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Opinions and analysis of Marketplace Lending, Online Lending, and Peer to Peer Lending.

Impact of Changes in Lending Club Credit Criteria on Credit Grade - Six Months After

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Lending Club Loans - Positive ROI for Two-third of All Loans

Posted by Anil Gupta | Sunday July 7, 2013, 6:54 pm | Categories: Lending Club

Question: Why do you focus on defaults so much and not enough on returns after default?

Answer: I am a conservative investor and tend to worry about risk first. I believe, the investors who focus on maximizing return first tend to really panic when they encounter adverse environment. Having lived through three market crashes, the lesson I learnt is to focus on minimizing the unpredictability of returns.

In peer to peer lending while the loans with highest interest rate may provide the maximum return, such loans will also cause the maximum variability in returns due to defaults. Focusing on defaults without paying attention to return enables lenders to measure their risk tolerance. Do you freak-out every time a loan goes into grace period? Do you check your portfolio frequently and try to get rid of any suspicious loan as soon as possible? Your risk tolerance may be much lower than you think.

P2P Loan Return on Investment (ROI)

I still haven't found a measurement that accurately measures the return of P2P loans. The performance of amortized loans are difficult to measure without knowing the payment history due to declining non-linear principal with duration and other factors. Well, as the saying goes, sometime an imperfect measurement is better than no measurement. I decided to adopt the ROI (Return on Investment) popularized by Lendstat and NSR until I find better alternative.

The equation below shows how the ROI is calculated. The starting parameters for loss factor are based on Loan Status Migration over 6 Months chart on Lending Club Statistics page. The ROI in charts below are binned into 5% increments, i.e. each bar combines the number of loans with ROI in a 5% interval. For example, ROI bin 0 represents loans with ROI between 0 and 4.99%.

The first chart below shows the ROI bins and corresponding percentage of loan volume for all loans. What's striking in this chart is that about 68% of all loans have positive ROI (greater than 0). About 40% of all loans have ROI between 0 and 10%.

The second chart below shows the similar ROI data but only for loans that either have status of Default or Charged Off. Less than 5% of defaulted loans have positive ROI indicating most likely very few borrowers default after making most of the payments on their loan and very few loans default in final stages of maturity.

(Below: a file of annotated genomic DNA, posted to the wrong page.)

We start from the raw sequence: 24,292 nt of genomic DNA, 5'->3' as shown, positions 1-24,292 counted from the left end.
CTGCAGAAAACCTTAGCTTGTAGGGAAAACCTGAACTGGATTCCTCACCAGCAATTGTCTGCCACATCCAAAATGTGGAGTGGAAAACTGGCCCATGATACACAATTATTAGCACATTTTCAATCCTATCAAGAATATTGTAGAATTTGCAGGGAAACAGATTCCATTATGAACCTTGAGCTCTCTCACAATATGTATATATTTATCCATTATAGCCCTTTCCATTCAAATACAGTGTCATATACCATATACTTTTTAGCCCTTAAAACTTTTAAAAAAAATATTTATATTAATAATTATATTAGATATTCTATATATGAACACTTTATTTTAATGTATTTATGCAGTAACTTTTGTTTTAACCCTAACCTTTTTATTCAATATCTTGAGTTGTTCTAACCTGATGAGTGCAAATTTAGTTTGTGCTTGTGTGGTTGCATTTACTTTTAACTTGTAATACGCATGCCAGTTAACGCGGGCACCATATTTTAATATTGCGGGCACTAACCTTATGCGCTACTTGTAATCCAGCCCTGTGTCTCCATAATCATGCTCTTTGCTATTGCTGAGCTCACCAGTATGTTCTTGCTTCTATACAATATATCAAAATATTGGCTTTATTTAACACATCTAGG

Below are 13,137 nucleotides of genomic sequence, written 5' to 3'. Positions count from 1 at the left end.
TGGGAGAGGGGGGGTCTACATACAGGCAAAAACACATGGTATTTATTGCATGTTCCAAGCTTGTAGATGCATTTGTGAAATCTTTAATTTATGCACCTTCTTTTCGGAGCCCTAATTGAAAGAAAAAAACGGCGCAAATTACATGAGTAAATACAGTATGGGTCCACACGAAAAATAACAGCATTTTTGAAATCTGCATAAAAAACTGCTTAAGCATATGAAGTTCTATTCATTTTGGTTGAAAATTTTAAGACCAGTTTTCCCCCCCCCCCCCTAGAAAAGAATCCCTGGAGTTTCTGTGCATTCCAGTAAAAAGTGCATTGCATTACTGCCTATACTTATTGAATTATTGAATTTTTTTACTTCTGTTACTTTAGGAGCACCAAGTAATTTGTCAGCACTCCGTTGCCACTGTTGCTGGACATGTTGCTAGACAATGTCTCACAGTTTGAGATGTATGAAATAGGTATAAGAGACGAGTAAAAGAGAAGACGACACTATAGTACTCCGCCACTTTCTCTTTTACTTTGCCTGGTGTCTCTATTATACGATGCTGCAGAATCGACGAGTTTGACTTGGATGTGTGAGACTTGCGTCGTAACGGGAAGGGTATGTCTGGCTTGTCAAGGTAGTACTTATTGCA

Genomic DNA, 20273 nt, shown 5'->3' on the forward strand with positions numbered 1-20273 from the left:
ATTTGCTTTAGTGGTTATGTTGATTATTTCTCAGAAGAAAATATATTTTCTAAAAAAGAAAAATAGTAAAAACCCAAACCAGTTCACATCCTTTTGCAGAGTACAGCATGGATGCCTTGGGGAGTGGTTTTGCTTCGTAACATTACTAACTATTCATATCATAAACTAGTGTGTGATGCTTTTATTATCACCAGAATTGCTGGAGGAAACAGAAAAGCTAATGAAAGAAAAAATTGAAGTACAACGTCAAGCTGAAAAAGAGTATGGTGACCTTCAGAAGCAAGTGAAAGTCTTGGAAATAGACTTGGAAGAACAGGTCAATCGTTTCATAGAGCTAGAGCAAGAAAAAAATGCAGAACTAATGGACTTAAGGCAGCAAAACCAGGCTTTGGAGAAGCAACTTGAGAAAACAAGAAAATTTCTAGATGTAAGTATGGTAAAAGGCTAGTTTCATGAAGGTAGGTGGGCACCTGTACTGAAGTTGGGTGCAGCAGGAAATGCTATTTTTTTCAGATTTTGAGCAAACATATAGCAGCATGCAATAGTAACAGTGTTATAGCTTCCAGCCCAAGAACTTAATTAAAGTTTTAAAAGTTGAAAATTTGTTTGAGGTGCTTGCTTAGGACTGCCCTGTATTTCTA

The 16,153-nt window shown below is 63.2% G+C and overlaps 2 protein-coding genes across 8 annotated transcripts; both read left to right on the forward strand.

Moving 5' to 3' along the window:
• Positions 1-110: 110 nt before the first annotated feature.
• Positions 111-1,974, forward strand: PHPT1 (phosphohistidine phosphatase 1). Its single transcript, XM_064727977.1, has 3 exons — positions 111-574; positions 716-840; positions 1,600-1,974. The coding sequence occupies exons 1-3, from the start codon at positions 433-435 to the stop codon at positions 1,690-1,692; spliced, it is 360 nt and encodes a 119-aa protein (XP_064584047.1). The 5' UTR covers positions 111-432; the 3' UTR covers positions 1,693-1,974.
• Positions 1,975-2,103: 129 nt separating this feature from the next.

Though the charts are not shown, about 100% of the fully paid loans have positive ROI. About 65% of current loans and about 22% of late loans are estimated to have positive ROI.

Key Takeaways

  • Almost two-third of all loans are expected to have positive return. Though, it is still unknown whether the returns from such loans can overcome the negative returns from other one-third of the loans.
  • As a rule of thumb, the buyers on secondary market could target to purchase current loans with 35% discount and late loans with 78% discount (1 - probability of positive return). Of course, there are a lot more factors, including loan age and probability distribution and confidence interval of ROI that should go into making final decisions.

Comments: (4)

Ana | Wednesday July 17, 2013, 11:13 pm
Hi, I am trying to understand what the ROI is trying to capture. What does the denominator of the ROI measure? The numerator are the net gains, but what does the Interest received/ interest rate + Expected losses mean? Thanks,
Rajeev | Monday August 5, 2013, 4:16 am
Hi Anil, Have you built any regression models ? if not which variables from the data provided would you (gien your experience in analyzing the loans) use given that LC already uses FICO scores and we would not want to reuse them OR reruse some of them with the expectation that LC places more importance to these independant variables than FICO. I'm trying to build a regression model to replicate LC ratings and also improving returns from a portfolio of LC loans? thanks, Rajeev
Anil Gupta | Monday August 5, 2013, 1:15 pm
@Rajeev, Yes I have done regression analysis. Since the credit model change past November, I don't believe regression is the way to go. My preliminary analysis indicates the new rating assignment may be more adaptive. If you review old Lending Club SEC filing before Nov 2012, it lists the attributes that LC used to assign rating. I currently use Bad Loan Experience (BLE) Index that tend to pickup a few mis-rated loans but occurrence has been fewer since the credit rating change. @Ana, Interest Received / Interest Rate in numerator is picking up the average principal invested and second term in numerator is subtracting the probability of outstanding principal loss. Hope this clarifies the formal. It is an approximation.
Rajeev | Monday August 5, 2013, 11:21 pm
Thanks Anil. Why do you think regression is no longer relevant? Could you please elaborate on what you mean by "adaptive" - is it that the new method is more sensitive ie does it use more information that earlier to rate a loan application? Also could you please let me know what the BLE is (I think its been developed by you) where could I find out more to understand its importance. I am new to this and apologies if you've already gone over this in your numerous blogs already. thanks, Rajeev

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